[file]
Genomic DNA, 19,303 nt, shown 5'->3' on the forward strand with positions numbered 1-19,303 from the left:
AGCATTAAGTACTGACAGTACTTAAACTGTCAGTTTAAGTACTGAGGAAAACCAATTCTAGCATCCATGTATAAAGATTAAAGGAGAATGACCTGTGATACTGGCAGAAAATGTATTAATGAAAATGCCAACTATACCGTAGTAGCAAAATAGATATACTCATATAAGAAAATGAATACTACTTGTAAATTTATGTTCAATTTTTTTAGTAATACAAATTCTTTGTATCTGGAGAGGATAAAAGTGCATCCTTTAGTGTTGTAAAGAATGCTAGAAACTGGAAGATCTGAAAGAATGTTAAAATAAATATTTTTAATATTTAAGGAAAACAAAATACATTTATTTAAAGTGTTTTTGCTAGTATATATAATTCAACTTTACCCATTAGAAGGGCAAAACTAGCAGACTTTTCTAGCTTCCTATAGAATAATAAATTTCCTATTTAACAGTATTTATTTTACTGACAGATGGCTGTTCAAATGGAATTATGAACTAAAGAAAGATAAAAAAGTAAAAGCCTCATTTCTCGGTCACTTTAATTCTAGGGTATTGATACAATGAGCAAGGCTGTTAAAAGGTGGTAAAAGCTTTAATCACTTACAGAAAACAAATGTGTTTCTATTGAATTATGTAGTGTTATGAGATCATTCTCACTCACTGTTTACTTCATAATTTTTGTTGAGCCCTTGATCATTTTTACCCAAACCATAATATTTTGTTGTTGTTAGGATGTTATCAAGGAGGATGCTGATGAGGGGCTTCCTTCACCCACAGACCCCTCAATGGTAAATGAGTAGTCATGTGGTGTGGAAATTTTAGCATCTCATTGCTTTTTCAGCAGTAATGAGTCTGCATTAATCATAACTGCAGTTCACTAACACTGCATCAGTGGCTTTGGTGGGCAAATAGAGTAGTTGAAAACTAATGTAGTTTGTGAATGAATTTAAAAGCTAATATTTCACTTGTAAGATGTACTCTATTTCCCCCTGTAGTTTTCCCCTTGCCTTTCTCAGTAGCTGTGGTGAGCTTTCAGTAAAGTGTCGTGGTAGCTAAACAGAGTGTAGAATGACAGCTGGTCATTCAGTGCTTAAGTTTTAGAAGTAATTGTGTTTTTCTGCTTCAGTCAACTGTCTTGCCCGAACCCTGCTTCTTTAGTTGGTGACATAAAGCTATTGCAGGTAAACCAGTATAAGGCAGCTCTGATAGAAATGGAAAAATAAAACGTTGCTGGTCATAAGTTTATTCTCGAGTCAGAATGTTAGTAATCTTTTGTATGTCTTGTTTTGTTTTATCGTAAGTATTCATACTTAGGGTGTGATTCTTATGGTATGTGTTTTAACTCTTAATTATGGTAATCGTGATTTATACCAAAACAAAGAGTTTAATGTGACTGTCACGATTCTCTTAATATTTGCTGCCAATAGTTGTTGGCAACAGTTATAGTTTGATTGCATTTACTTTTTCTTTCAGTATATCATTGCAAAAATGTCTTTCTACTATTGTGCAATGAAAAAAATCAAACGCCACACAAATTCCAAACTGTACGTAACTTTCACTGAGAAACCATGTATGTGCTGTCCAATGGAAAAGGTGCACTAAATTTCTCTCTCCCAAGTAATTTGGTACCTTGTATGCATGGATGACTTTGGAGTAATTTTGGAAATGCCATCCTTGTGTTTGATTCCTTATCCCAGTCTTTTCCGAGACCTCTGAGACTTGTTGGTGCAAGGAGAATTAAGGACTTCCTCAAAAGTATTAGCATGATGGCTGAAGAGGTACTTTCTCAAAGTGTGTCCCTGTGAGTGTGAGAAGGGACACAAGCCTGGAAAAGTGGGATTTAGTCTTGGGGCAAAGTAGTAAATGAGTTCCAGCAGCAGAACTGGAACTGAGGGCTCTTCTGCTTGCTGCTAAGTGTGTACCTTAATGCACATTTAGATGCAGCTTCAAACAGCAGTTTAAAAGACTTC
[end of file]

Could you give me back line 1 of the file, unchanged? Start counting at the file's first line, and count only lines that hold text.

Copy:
Genomic DNA, 19,303 nt, shown 5'->3' on the forward strand with positions numbered 1-19,303 from the left: